The lone voice of horticultural reason

“Hostas are a shade plant, and don’t tolerate sun.”

 Not quite correct. Some hostas need some direct sunlight in order to look their best.

In deep shade, just about any hosta will grow smaller leaves, develop more slowly, and lack zip. Most like a little direct sunlight during the day to look their best.

This is especially true of those with yellow or gold leaves, which need, and easily tolerate, upwards to three hours of direct sun to develop rich color. I have one, Oreo Margarita ‘William Shatner,” that didn’t look at all attractive until I moved it a spot offering two hours of morning sun. (OK, so I remember the real name of this one, the magnificent H. montana ‘Aureomarginata.’)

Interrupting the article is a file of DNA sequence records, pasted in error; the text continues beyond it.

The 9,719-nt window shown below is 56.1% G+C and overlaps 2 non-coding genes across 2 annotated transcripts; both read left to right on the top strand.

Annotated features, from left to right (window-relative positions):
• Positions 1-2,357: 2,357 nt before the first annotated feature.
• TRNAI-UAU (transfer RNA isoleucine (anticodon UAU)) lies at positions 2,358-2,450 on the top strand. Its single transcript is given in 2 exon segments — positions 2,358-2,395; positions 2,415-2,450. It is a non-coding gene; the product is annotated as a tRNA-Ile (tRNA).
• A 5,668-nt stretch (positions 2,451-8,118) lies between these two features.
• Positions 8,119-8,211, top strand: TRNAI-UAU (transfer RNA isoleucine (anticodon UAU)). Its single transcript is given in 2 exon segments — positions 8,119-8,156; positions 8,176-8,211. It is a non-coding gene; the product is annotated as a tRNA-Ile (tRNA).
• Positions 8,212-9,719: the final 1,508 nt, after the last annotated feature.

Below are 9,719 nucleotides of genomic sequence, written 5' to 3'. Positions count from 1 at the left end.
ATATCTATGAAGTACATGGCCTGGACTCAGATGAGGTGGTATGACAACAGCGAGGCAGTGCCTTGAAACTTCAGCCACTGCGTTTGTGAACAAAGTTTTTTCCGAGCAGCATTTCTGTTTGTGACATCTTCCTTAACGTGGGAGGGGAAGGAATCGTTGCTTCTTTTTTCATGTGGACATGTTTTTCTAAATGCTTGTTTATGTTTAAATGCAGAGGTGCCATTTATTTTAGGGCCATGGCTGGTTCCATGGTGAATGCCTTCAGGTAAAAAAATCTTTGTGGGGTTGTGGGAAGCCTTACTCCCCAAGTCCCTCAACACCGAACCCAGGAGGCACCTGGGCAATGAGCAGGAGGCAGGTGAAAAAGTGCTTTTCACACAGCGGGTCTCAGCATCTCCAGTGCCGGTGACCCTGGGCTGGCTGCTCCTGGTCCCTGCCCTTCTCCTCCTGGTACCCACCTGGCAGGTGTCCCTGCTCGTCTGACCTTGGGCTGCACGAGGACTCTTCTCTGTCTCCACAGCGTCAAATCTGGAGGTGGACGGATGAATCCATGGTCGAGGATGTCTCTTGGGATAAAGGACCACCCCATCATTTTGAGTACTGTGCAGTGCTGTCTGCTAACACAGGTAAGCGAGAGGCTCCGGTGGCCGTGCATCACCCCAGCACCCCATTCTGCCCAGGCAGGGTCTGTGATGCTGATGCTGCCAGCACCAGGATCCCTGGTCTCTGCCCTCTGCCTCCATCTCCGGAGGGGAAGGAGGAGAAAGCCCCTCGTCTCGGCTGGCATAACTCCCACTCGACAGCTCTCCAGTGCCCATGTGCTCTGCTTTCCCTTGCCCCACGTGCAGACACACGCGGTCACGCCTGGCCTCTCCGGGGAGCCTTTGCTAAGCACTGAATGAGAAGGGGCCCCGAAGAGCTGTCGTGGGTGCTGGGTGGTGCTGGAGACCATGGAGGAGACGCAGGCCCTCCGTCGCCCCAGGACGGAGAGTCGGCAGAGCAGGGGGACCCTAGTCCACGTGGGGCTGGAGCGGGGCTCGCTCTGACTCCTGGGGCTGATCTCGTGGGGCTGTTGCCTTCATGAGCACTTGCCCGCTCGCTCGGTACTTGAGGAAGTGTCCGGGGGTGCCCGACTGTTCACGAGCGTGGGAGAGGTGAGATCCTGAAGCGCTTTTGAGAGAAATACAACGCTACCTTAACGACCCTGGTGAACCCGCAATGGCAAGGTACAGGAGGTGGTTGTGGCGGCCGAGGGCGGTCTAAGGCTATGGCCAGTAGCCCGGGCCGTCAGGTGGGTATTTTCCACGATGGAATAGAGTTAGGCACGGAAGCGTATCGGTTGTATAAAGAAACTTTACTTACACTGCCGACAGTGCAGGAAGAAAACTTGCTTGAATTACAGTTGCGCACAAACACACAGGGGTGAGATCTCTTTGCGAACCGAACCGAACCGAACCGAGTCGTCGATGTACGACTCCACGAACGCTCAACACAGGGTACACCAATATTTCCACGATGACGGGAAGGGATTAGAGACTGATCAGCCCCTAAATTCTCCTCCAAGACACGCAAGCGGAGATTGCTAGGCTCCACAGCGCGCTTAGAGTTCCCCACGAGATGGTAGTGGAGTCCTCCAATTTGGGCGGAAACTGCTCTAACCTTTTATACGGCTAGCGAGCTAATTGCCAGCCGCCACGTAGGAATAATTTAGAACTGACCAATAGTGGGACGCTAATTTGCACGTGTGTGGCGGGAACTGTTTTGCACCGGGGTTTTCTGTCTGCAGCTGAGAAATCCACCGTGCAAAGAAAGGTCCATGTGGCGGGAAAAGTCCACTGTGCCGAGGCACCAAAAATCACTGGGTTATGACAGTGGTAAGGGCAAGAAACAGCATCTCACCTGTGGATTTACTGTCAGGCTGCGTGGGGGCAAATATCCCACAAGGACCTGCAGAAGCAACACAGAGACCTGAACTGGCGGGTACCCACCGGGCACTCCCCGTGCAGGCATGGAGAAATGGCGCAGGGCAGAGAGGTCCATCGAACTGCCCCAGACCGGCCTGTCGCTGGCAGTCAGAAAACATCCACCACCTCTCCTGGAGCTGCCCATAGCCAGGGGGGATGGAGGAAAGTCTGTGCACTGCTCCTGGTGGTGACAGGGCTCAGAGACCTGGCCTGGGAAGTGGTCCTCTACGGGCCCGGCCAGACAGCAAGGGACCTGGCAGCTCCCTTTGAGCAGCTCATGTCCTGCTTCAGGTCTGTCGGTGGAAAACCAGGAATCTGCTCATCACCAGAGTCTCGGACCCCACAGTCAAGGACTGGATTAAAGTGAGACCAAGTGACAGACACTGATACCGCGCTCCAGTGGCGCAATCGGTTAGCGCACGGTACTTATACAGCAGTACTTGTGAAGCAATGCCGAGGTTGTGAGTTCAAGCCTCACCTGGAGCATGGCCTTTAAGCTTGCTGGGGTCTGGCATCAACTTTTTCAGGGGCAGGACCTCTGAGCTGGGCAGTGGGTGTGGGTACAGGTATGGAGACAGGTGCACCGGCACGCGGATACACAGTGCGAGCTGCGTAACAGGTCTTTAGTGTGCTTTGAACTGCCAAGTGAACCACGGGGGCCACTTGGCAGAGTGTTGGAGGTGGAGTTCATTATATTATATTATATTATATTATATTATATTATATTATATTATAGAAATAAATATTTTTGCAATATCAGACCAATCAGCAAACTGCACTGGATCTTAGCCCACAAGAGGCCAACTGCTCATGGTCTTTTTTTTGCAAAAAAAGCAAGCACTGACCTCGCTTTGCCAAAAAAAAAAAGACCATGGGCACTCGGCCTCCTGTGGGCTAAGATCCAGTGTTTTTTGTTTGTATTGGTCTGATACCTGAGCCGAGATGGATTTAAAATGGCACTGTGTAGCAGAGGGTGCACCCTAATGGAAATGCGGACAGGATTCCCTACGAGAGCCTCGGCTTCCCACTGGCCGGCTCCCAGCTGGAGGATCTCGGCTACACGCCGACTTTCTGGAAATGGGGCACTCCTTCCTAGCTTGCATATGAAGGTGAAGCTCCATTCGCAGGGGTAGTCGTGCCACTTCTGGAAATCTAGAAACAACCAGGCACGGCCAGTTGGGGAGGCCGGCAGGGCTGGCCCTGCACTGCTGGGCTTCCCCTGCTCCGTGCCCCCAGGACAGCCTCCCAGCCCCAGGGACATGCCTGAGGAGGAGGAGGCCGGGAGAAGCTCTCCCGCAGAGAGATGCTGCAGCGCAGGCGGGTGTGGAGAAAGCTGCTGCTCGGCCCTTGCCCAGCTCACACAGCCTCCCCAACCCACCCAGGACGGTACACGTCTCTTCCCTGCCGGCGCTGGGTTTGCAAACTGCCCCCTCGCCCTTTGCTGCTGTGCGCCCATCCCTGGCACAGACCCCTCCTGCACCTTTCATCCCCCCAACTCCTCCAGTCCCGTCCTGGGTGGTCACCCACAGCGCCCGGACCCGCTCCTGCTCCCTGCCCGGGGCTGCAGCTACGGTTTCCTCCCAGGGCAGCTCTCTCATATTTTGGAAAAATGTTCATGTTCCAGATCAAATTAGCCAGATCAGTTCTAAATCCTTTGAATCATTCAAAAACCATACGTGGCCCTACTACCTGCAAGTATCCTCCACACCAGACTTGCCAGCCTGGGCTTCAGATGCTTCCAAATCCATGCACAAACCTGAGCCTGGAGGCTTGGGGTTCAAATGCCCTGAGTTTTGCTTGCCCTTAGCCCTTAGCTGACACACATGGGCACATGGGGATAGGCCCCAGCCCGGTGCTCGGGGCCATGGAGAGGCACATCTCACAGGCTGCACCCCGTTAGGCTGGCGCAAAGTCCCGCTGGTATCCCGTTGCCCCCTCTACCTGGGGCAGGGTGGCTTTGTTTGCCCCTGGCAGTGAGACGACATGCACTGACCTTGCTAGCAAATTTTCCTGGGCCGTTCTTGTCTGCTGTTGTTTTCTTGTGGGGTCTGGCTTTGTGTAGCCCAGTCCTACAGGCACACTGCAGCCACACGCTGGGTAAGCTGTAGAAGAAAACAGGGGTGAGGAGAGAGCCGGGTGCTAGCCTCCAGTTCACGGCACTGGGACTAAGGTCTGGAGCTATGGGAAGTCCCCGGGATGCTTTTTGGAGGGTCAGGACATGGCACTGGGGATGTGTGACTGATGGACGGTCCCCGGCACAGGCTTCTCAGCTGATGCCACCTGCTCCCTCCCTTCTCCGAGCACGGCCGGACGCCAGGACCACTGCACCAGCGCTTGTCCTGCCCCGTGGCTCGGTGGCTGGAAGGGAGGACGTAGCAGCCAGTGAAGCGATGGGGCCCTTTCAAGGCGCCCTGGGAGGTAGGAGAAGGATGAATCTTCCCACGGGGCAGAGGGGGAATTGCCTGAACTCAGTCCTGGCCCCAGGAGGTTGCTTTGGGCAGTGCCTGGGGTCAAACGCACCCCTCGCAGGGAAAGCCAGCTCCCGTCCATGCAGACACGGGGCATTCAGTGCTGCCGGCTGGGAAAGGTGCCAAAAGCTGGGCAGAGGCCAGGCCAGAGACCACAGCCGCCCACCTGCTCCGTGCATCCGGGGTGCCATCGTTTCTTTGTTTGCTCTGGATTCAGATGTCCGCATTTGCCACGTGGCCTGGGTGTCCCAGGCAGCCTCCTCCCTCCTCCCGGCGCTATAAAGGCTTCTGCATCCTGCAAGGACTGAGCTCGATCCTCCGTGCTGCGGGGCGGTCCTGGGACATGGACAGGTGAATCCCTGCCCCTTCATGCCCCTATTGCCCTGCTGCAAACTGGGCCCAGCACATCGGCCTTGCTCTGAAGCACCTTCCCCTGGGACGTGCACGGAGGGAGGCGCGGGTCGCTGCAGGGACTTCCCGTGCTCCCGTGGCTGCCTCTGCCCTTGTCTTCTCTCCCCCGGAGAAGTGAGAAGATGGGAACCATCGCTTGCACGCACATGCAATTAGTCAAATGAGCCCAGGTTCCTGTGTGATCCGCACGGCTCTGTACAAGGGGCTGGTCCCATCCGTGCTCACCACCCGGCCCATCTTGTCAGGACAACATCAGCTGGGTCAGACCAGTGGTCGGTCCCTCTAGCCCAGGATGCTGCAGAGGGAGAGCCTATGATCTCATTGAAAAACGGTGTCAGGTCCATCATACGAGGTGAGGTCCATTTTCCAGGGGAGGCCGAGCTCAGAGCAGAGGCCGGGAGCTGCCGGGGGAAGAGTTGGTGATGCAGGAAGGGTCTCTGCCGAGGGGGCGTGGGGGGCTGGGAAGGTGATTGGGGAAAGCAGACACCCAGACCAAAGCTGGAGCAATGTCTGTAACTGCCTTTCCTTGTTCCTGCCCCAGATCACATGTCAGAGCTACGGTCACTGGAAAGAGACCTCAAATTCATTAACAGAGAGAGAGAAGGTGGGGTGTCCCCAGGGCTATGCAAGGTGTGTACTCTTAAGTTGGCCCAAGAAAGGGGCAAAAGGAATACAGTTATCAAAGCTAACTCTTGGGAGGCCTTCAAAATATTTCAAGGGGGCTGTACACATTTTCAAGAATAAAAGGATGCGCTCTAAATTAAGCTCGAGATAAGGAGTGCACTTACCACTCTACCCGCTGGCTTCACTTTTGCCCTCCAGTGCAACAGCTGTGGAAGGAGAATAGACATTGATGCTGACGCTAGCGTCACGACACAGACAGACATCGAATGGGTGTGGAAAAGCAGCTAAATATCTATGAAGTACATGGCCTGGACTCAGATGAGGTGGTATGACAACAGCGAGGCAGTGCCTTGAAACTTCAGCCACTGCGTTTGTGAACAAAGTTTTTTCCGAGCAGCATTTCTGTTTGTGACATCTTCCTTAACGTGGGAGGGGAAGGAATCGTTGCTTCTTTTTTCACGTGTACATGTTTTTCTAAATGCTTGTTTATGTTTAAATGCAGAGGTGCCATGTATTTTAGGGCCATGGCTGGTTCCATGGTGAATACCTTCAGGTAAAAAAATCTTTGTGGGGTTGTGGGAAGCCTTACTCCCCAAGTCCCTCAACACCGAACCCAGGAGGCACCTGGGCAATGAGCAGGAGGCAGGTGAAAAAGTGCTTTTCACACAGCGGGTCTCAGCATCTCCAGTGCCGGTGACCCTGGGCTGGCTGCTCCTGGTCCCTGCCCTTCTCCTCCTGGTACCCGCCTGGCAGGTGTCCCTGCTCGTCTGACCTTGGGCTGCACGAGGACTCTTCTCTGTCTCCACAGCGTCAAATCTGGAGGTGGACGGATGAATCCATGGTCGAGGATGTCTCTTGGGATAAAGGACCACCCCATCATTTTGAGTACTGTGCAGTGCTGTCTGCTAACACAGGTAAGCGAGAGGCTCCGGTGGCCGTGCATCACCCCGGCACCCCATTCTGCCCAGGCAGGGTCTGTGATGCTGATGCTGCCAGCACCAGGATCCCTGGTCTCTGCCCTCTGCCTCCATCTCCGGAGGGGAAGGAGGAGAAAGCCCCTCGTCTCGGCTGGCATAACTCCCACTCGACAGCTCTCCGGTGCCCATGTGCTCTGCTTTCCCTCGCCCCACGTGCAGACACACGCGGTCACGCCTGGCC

True, the blues don’t like direct sun, and will bleach out. The all-green varieties like it dappled, but those with variegated leaves incorporating yellow, gold, cream or white need some direct sun or you’ll be disappointed.

Remember, you can’t kill a hosta. Experiment with the amount of direct sunlight, from one to three hours, and find the condition that best suits the ones you grow.

Don Engebretson
The Renegade Gardener